Chimeric antigen receptor engineered T cells (CAR-T cells) have made remarkable strides in the treatment of patients with B cell malignancies exemplified by anti-CD19 CAR-T cells in B cell acute lymphoblastic leukemia (B-ALL). This success however has encountered hurdles in translation across hematological malignancies and even more so in solid tumors.
We welcome proposals aimed at the development of novel CAR-engineered T cell products against solid and/or hematological malignancies. Proposals aimed at overcoming limitations such as tumor selective expression, heterogeneous antigen expression, immunosuppressive networks in the tumor microenvironment, optimal CAR construct, T cell function and persistence, and inadequate trafficking are desired. (Also included in "Regenerative Medicine")
Remarkable new modalities of cancer therapy, like immune checkpoint inhibitors and CAR-T cells, have recently been developed and these contrast with traditional cancer therapies. In this category, Takeda are looking for innovative ideas and related technologies for cancer immunotherapy. As CAR-T cell therapy is addressed in an earlier category, in this category we are looking for new proposals that are not related to CAR-T cells but will still lead to differentiation from existing cancer therapies. (Also included in "Regenerative Medicine")
The tumor microenvironment (TME) is characterized by an immunologic milieu that promotes immune escape and suppression. Consequently many patients do not respond to checkpoint therapies, as a result of heightened immunosuppression in the TME. Myeloid cells represent a critical element of this immunosuppressive niche. However, therapies directed at the TME are currently lacking.
We welcome proposals to develop therapeutic strategies targeting myeloid cells or aimed at myeloid re‑education. Bioinformatic approaches such as scRNAseq and/or proteomic datasets of tumor resident myeloid cells is desired. In addition, the ability to test the functional role of candidate proteins with in vitro and in vivo systems such as next generation humanized models is required.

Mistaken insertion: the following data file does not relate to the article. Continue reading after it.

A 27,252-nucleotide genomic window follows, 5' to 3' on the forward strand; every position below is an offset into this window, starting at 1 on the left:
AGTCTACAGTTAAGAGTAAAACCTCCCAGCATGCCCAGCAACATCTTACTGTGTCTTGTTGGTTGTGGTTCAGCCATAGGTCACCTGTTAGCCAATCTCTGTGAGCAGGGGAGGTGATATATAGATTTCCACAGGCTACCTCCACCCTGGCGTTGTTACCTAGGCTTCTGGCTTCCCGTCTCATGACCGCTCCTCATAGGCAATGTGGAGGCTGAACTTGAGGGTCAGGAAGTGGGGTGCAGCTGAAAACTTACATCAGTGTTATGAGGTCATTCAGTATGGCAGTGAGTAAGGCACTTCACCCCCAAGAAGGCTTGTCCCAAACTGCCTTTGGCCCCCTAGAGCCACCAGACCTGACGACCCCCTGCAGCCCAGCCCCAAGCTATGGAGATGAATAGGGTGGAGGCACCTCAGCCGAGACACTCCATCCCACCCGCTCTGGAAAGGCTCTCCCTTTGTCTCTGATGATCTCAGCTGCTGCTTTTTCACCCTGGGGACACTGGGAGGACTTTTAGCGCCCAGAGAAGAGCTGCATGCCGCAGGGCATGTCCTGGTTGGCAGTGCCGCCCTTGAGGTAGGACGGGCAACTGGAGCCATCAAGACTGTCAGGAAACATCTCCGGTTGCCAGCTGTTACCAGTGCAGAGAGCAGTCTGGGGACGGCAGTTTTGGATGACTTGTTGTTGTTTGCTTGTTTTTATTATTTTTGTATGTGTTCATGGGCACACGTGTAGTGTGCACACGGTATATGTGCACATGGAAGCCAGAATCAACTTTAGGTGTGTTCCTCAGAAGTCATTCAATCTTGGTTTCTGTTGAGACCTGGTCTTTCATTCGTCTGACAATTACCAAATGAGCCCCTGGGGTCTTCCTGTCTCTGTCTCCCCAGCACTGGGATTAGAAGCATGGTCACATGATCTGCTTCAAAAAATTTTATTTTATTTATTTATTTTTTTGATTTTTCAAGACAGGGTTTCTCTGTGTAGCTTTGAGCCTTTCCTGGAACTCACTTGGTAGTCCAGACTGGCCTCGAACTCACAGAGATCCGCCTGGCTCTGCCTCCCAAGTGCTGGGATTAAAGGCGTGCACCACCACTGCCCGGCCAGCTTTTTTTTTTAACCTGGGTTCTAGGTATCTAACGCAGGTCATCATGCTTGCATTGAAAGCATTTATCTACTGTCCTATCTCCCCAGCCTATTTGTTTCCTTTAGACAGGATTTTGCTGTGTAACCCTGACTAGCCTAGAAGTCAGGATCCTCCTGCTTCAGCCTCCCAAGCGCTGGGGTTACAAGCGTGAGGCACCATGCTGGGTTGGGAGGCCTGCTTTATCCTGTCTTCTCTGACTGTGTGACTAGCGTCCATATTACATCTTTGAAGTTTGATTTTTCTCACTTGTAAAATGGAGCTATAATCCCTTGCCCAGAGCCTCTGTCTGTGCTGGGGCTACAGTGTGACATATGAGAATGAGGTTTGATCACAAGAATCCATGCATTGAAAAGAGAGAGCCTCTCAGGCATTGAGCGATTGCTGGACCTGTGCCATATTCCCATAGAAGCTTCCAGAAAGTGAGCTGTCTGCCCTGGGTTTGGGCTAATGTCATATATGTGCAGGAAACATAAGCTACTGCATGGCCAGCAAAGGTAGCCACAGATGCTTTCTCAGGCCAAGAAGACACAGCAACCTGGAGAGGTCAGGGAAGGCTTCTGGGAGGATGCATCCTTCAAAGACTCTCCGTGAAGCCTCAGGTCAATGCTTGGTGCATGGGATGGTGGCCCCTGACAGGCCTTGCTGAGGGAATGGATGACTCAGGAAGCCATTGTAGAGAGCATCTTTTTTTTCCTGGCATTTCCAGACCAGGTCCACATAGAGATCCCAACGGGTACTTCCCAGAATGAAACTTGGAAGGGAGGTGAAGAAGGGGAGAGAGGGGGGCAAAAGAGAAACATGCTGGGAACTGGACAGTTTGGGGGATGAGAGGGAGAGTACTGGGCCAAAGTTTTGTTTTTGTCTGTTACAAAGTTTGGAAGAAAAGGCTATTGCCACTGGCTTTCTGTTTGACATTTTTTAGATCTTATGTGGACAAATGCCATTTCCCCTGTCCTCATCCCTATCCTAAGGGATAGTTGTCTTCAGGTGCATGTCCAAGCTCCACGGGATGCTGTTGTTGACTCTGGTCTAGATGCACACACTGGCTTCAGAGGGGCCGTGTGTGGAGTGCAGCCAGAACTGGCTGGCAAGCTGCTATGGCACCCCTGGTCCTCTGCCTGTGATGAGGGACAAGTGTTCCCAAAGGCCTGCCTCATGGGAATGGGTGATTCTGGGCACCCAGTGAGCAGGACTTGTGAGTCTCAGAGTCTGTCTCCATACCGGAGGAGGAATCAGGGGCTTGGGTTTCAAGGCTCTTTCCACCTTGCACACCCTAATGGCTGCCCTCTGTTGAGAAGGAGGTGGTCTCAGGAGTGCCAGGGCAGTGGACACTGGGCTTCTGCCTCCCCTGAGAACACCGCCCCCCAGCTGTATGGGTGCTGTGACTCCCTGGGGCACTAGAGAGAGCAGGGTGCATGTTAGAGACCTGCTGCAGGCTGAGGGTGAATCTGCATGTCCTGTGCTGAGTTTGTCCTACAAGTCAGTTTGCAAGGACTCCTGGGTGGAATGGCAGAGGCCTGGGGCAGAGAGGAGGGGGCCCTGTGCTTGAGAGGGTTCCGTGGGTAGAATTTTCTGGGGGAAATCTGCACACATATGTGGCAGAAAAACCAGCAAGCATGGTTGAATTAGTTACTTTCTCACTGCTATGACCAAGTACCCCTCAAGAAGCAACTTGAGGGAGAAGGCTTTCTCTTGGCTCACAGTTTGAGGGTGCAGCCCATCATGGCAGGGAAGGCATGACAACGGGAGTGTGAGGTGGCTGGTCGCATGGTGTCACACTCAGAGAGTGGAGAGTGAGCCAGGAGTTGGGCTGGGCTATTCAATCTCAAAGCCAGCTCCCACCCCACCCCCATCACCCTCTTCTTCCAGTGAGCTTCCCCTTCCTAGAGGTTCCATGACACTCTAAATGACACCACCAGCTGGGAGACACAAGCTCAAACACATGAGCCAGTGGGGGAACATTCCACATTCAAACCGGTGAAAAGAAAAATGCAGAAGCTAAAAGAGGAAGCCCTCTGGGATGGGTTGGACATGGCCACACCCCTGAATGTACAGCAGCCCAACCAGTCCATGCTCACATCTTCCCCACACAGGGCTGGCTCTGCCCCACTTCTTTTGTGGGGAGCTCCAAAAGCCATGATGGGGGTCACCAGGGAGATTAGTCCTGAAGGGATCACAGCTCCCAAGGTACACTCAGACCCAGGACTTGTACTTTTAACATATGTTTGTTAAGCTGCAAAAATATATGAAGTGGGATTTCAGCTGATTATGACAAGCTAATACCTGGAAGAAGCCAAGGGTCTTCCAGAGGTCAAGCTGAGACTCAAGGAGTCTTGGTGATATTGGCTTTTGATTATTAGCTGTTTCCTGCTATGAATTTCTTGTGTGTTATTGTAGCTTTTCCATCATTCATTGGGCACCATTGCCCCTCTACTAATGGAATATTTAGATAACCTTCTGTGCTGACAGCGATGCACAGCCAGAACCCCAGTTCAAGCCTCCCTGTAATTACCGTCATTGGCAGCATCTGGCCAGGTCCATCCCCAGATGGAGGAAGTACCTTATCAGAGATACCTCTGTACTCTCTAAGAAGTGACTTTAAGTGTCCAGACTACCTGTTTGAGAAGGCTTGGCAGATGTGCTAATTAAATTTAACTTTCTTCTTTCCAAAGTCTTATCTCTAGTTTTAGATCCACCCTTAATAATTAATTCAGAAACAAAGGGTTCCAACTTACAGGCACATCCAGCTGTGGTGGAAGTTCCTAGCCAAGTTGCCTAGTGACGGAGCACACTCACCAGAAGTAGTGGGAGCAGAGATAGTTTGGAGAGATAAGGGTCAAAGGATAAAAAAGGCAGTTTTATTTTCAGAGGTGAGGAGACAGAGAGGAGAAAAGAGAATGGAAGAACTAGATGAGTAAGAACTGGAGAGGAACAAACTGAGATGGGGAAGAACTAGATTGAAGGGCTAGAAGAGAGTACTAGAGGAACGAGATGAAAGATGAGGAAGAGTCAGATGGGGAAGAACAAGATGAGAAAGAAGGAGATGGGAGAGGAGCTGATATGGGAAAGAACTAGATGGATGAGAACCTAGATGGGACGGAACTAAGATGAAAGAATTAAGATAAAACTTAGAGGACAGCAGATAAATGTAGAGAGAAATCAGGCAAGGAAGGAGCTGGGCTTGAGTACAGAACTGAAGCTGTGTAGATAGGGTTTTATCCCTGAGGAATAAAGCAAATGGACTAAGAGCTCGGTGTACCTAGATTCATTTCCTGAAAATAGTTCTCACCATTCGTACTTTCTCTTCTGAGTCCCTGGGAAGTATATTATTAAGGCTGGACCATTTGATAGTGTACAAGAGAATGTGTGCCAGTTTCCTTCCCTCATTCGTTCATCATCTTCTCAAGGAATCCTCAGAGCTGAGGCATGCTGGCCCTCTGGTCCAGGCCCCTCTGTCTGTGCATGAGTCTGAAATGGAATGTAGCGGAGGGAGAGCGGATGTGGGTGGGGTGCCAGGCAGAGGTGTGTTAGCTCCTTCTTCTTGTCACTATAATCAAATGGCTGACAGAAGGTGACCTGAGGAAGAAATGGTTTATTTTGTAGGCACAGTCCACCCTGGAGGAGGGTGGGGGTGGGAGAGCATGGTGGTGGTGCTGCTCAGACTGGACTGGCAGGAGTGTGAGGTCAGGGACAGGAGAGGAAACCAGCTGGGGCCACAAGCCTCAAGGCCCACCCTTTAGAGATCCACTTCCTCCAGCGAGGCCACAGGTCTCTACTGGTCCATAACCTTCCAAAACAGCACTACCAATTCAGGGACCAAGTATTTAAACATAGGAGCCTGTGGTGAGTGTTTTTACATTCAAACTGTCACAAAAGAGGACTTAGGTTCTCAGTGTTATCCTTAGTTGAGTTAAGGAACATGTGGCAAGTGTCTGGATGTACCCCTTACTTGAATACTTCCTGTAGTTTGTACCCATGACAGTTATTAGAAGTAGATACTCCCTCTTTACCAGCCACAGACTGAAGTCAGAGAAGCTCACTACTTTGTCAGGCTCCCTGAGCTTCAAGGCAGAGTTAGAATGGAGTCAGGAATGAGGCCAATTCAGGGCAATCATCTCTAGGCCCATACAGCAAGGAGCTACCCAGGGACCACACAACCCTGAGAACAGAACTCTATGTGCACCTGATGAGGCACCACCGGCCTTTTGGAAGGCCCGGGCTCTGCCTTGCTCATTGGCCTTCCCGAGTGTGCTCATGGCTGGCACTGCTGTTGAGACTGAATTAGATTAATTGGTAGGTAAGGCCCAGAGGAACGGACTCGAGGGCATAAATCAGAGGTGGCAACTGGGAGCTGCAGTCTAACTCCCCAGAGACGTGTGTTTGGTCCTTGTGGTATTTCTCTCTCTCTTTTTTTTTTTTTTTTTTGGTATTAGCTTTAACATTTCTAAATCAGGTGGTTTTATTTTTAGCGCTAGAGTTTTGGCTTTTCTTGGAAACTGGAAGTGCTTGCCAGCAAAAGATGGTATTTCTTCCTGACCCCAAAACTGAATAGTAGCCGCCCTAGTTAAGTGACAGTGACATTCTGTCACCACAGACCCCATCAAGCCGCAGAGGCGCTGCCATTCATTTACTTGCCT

There remains a need for novel targets to deliver more effective treatments for patients with non-small cell lung cancer (NSCLC) and hematological malignancies such as AML.
We welcome proposals to identify novel targets in NSCLC and AML. Novel tumor antigens, including stromal antigens, derived from integration of bioinformatic and proteomic datasets of malignant and normal tissues are desired. Profiling of patient samples is preferred; however the utilization of patient-derived xenograft models (PDX) for tumor target ID is also of interest. In addition, the ability to test the functional role of candidate proteins within an immune context with supporting in vivo model systems is required.
Recent advances in therapeutic modalities and drug delivery systems have opened up new treatment options for patients in specific malignancies. However, there remain indications that are hard to treat given the unique tumor architecture or location. For example, pancreatic tumor tissue is composed of several distinctive elements including a collagen-rich, poorly vascularized and highly hypoxic stromal compartment and a sub-population of cells that encompass the tumor microenvironment (TME).
We welcome proposals that aim to systemically deliver novel therapeutics directly to the tumor, TME or specific immune cells such as dendritic cells.
Systems amenable to delivering either chemical or protein payloads are of interest to develop novel and highly effective therapeutic agents that increase the therapeutic index.
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